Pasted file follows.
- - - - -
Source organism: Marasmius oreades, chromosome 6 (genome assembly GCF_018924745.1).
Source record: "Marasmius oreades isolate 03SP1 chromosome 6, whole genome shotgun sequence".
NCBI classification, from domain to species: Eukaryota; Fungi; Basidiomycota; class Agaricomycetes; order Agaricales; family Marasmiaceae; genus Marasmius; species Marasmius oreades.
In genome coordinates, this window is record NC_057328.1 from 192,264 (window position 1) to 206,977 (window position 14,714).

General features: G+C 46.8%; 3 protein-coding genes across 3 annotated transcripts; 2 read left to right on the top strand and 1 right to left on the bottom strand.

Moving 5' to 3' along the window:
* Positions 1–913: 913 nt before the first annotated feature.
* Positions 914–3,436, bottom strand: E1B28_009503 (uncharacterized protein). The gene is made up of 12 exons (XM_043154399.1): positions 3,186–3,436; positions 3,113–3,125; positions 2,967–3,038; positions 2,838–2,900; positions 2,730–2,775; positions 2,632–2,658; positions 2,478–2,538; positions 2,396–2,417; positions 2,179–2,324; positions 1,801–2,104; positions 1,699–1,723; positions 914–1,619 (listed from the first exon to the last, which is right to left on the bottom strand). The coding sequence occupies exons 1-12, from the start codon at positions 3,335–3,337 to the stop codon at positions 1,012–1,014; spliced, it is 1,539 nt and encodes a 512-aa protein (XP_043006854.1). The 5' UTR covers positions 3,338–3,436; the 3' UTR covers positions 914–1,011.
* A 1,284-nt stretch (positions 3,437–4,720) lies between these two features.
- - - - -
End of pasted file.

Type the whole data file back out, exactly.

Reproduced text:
Source organism: Marasmius oreades, chromosome 6 (genome assembly GCF_018924745.1).
Source record: "Marasmius oreades isolate 03SP1 chromosome 6, whole genome shotgun sequence".
NCBI classification, from domain to species: Eukaryota; Fungi; Basidiomycota; class Agaricomycetes; order Agaricales; family Marasmiaceae; genus Marasmius; species Marasmius oreades.
In genome coordinates, this window is record NC_057328.1 from 192,264 (window position 1) to 206,977 (window position 14,714).

General features: G+C 46.8%; 3 protein-coding genes across 3 annotated transcripts; 2 read left to right on the top strand and 1 right to left on the bottom strand.

Moving 5' to 3' along the window:
* Positions 1–913: 913 nt before the first annotated feature.
* Positions 914–3,436, bottom strand: E1B28_009503 (uncharacterized protein). The gene is made up of 12 exons (XM_043154399.1): positions 3,186–3,436; positions 3,113–3,125; positions 2,967–3,038; positions 2,838–2,900; positions 2,730–2,775; positions 2,632–2,658; positions 2,478–2,538; positions 2,396–2,417; positions 2,179–2,324; positions 1,801–2,104; positions 1,699–1,723; positions 914–1,619 (listed from the first exon to the last, which is right to left on the bottom strand). The coding sequence occupies exons 1-12, from the start codon at positions 3,335–3,337 to the stop codon at positions 1,012–1,014; spliced, it is 1,539 nt and encodes a 512-aa protein (XP_043006854.1). The 5' UTR covers positions 3,338–3,436; the 3' UTR covers positions 914–1,011.
* A 1,284-nt stretch (positions 3,437–4,720) lies between these two features.